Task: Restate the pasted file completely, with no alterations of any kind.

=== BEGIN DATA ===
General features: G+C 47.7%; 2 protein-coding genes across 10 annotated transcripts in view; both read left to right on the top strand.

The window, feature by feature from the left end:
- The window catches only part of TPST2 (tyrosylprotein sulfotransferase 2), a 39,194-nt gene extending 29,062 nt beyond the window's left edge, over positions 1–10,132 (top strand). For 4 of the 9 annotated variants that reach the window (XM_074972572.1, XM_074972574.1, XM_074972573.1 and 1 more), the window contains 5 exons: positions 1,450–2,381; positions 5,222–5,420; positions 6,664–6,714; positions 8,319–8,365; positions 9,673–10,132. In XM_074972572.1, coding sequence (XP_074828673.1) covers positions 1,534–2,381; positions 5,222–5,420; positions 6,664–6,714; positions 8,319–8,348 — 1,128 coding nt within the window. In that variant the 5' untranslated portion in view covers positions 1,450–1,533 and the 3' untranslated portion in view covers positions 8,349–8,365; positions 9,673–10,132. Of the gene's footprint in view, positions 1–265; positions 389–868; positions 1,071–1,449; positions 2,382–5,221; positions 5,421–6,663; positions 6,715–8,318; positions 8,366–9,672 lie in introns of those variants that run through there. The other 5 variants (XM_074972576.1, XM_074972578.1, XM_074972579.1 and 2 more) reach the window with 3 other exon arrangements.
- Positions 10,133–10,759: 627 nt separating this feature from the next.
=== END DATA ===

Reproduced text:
General features: G+C 47.7%; 2 protein-coding genes across 10 annotated transcripts in view; both read left to right on the top strand.

The window, feature by feature from the left end:
- The window catches only part of TPST2 (tyrosylprotein sulfotransferase 2), a 39,194-nt gene extending 29,062 nt beyond the window's left edge, over positions 1–10,132 (top strand). For 4 of the 9 annotated variants that reach the window (XM_074972572.1, XM_074972574.1, XM_074972573.1 and 1 more), the window contains 5 exons: positions 1,450–2,381; positions 5,222–5,420; positions 6,664–6,714; positions 8,319–8,365; positions 9,673–10,132. In XM_074972572.1, coding sequence (XP_074828673.1) covers positions 1,534–2,381; positions 5,222–5,420; positions 6,664–6,714; positions 8,319–8,348 — 1,128 coding nt within the window. In that variant the 5' untranslated portion in view covers positions 1,450–1,533 and the 3' untranslated portion in view covers positions 8,349–8,365; positions 9,673–10,132. Of the gene's footprint in view, positions 1–265; positions 389–868; positions 1,071–1,449; positions 2,382–5,221; positions 5,421–6,663; positions 6,715–8,318; positions 8,366–9,672 lie in introns of those variants that run through there. The other 5 variants (XM_074972576.1, XM_074972578.1, XM_074972579.1 and 2 more) reach the window with 3 other exon arrangements.
- Positions 10,133–10,759: 627 nt separating this feature from the next.